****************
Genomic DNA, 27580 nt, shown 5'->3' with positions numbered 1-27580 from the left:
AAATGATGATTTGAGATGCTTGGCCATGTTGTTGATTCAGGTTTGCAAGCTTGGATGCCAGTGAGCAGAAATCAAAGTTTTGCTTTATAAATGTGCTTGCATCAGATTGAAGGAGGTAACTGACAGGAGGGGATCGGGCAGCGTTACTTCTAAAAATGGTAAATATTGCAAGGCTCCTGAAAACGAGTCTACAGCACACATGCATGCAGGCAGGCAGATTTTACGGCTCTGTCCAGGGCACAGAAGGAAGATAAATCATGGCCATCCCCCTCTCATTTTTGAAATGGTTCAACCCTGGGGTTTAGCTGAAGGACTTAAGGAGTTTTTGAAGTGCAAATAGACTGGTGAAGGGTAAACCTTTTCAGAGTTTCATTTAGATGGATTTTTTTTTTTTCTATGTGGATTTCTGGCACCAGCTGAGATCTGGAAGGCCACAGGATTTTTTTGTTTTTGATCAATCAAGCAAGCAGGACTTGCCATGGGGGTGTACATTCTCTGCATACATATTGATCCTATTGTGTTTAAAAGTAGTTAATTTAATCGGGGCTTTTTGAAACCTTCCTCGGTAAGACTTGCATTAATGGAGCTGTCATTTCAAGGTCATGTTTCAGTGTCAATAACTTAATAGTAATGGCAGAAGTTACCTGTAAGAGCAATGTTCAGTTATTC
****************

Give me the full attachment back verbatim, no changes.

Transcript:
Genomic DNA, 27580 nt, shown 5'->3' with positions numbered 1-27580 from the left:
AAATGATGATTTGAGATGCTTGGCCATGTTGTTGATTCAGGTTTGCAAGCTTGGATGCCAGTGAGCAGAAATCAAAGTTTTGCTTTATAAATGTGCTTGCATCAGATTGAAGGAGGTAACTGACAGGAGGGGATCGGGCAGCGTTACTTCTAAAAATGGTAAATATTGCAAGGCTCCTGAAAACGAGTCTACAGCACACATGCATGCAGGCAGGCAGATTTTACGGCTCTGTCCAGGGCACAGAAGGAAGATAAATCATGGCCATCCCCCTCTCATTTTTGAAATGGTTCAACCCTGGGGTTTAGCTGAAGGACTTAAGGAGTTTTTGAAGTGCAAATAGACTGGTGAAGGGTAAACCTTTTCAGAGTTTCATTTAGATGGATTTTTTTTTTTTCTATGTGGATTTCTGGCACCAGCTGAGATCTGGAAGGCCACAGGATTTTTTTGTTTTTGATCAATCAAGCAAGCAGGACTTGCCATGGGGGTGTACATTCTCTGCATACATATTGATCCTATTGTGTTTAAAAGTAGTTAATTTAATCGGGGCTTTTTGAAACCTTCCTCGGTAAGACTTGCATTAATGGAGCTGTCATTTCAAGGTCATGTTTCAGTGTCAATAACTTAATAGTAATGGCAGAAGTTACCTGTAAGAGCAATGTTCAGTTATTC